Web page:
I’ve started to experiment with filming while I’m doing some crafts. Over the coming weeks I will start publishing short tutorial videos which I hope will be appreciated. There are some out there already, but many are a few years old, lack the needed quality to see what is happening properly and many instructors hurry through the steps, which makes it hard for beginners to follow.
Just because you know how to do something yourself it doesn’t mean that others will understand it if you just show it quickly. Slow step-by-step instructions with each detail clearly explained is the way to go.
Here are a couple of challenges I’ve encountered during my first test filmings:
1: Making sure that your hands and the items you work on are in focus when using a camera without an articulating LCD screen.
Solution: Film from the other direction. Not the way I set it up on these pictures. This will make me able to watch what I’m doing in real time and adjust the height and position of my hands to be within the focused area of the frame. The autofocus settings are too sensitive and will jump between my hands and items on the table constantly. Manual focus is the way to go when creating nice looking videos of this type.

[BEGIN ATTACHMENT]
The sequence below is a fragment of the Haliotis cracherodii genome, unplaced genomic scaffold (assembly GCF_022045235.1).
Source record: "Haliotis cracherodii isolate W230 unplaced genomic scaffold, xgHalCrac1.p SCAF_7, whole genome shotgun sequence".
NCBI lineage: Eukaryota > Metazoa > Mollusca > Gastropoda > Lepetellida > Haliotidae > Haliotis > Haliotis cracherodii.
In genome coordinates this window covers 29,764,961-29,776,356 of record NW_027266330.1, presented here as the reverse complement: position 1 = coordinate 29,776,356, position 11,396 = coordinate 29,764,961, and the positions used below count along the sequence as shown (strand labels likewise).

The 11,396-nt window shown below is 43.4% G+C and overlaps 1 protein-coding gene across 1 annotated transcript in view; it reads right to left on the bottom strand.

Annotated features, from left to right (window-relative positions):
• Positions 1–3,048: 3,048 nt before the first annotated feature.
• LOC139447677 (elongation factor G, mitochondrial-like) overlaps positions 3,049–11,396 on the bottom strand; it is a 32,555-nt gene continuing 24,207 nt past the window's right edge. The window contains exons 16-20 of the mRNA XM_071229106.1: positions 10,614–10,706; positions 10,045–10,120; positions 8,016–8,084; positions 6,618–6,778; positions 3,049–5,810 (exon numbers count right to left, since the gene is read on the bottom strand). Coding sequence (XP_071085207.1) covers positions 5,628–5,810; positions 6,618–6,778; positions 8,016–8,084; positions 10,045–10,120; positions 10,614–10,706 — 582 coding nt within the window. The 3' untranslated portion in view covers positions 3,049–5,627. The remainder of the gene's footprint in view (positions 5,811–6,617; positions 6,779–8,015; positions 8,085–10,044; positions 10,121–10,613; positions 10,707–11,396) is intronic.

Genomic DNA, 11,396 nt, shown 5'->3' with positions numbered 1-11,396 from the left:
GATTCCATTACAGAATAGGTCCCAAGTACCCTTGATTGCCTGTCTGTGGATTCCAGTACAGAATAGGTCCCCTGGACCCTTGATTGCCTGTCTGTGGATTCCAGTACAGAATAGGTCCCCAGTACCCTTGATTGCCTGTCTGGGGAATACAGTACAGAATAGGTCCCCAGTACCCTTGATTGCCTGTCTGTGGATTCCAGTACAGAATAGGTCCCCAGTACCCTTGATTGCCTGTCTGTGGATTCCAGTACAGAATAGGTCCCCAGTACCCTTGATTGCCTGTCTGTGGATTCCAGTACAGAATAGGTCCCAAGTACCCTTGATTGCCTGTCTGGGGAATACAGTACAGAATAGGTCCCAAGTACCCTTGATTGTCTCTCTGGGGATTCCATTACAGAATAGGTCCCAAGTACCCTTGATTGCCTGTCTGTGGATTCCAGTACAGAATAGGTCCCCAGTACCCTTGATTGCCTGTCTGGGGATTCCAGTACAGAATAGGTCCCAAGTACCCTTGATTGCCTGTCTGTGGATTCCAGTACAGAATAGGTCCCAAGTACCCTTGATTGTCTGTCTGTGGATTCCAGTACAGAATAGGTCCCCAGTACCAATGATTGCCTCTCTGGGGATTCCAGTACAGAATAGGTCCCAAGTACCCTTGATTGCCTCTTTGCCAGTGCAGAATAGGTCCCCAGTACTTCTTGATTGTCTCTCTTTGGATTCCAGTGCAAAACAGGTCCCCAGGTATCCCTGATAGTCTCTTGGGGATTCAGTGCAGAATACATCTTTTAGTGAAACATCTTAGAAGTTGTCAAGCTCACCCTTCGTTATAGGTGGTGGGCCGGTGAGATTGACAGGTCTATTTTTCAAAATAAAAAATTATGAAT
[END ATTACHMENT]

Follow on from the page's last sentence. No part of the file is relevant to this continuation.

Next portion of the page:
2: Adequate lighting.
Solution: I can probably setup a temporary solution with lights I have at home, but I really do need a proper video light to make the end result look professional. The main problem with existing videos in these categories is usually bad lighting and low-resolution videos. It’s crucial to make sure the lighting is strong enough to see details when you’re showing people sewing stitches and similar skills. Same thing with the resolution – make sure you have full HD quality available.
3: Remembering to show each step slowly and clearly.
Solution: Plan ahead. Write a proper script where every step is included and follow it while filming, even if the audio will be replaced afterwards. Adjust the tempo to beginners and stop at crucial steps to explain them in detail.